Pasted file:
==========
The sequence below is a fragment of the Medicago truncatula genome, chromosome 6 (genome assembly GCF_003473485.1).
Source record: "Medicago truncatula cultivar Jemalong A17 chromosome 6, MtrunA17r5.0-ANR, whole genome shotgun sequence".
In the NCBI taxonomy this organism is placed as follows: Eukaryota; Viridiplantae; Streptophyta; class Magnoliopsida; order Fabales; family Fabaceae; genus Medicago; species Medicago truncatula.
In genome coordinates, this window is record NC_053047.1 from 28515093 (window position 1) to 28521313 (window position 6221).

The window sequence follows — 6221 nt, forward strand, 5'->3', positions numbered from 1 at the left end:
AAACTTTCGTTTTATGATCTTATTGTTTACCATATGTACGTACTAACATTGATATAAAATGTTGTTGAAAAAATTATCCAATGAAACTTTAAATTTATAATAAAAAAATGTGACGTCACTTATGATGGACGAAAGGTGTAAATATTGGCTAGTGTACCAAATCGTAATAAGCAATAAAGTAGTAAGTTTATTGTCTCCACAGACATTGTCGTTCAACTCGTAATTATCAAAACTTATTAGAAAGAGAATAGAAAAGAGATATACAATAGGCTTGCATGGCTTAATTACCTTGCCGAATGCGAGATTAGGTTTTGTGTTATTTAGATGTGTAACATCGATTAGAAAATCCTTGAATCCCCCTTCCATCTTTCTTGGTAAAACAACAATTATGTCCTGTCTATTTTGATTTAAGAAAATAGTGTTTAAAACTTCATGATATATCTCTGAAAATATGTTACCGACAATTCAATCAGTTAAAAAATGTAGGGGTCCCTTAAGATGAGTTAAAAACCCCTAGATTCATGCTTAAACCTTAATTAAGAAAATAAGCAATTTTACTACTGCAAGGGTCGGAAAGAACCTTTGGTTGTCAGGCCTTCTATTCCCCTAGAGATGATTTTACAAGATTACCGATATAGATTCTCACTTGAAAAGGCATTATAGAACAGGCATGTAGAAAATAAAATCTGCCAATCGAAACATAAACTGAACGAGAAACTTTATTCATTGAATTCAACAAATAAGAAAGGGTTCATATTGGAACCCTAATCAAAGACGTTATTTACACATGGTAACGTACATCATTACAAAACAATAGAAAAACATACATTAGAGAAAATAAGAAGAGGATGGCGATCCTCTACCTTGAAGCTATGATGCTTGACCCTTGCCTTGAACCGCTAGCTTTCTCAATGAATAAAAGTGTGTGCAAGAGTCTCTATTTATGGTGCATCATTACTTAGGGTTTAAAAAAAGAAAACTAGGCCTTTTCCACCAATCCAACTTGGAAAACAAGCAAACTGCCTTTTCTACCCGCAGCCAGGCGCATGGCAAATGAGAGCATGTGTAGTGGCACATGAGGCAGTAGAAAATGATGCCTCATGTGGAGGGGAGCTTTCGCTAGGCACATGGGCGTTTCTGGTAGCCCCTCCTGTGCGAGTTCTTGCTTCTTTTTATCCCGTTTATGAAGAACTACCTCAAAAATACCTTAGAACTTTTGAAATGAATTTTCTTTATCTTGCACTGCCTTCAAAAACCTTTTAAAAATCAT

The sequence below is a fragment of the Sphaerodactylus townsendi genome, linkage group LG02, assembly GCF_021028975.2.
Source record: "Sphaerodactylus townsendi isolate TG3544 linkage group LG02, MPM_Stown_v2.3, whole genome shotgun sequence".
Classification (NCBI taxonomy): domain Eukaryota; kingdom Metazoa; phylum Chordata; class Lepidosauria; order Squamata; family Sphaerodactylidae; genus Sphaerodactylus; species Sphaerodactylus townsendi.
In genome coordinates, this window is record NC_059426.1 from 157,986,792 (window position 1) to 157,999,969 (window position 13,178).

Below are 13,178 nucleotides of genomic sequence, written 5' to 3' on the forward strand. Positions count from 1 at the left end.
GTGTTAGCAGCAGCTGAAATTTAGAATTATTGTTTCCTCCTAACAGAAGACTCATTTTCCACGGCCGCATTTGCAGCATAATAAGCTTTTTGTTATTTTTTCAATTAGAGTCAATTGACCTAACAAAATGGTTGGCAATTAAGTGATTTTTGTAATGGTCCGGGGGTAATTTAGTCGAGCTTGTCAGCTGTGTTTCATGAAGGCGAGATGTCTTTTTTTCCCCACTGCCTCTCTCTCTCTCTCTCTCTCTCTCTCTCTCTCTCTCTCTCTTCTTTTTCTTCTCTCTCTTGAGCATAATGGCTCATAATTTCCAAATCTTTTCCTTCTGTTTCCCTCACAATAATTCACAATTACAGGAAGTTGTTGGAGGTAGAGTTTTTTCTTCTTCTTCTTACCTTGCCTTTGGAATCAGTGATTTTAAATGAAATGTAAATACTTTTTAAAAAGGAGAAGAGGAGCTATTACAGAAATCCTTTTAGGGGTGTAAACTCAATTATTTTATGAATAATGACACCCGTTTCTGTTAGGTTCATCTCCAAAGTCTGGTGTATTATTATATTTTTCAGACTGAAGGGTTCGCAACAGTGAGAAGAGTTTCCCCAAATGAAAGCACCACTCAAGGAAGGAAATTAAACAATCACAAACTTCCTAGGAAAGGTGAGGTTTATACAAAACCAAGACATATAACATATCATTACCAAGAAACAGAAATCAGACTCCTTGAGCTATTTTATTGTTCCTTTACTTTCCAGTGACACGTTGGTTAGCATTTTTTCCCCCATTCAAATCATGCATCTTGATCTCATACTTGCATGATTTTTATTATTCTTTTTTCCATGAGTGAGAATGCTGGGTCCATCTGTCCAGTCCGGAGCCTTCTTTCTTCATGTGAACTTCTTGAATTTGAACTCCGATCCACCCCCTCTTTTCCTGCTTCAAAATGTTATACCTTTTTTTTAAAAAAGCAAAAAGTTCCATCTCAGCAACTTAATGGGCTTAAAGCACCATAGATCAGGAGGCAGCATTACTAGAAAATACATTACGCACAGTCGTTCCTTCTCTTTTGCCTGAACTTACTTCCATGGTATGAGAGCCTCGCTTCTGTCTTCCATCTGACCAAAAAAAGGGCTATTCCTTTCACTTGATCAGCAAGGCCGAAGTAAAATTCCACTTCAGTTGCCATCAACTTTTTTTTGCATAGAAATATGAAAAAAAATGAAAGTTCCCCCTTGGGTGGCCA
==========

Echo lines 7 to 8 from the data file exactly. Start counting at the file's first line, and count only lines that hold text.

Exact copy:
The sequence below is a fragment of the Sphaerodactylus townsendi genome, linkage group LG02, assembly GCF_021028975.2.
Source record: "Sphaerodactylus townsendi isolate TG3544 linkage group LG02, MPM_Stown_v2.3, whole genome shotgun sequence".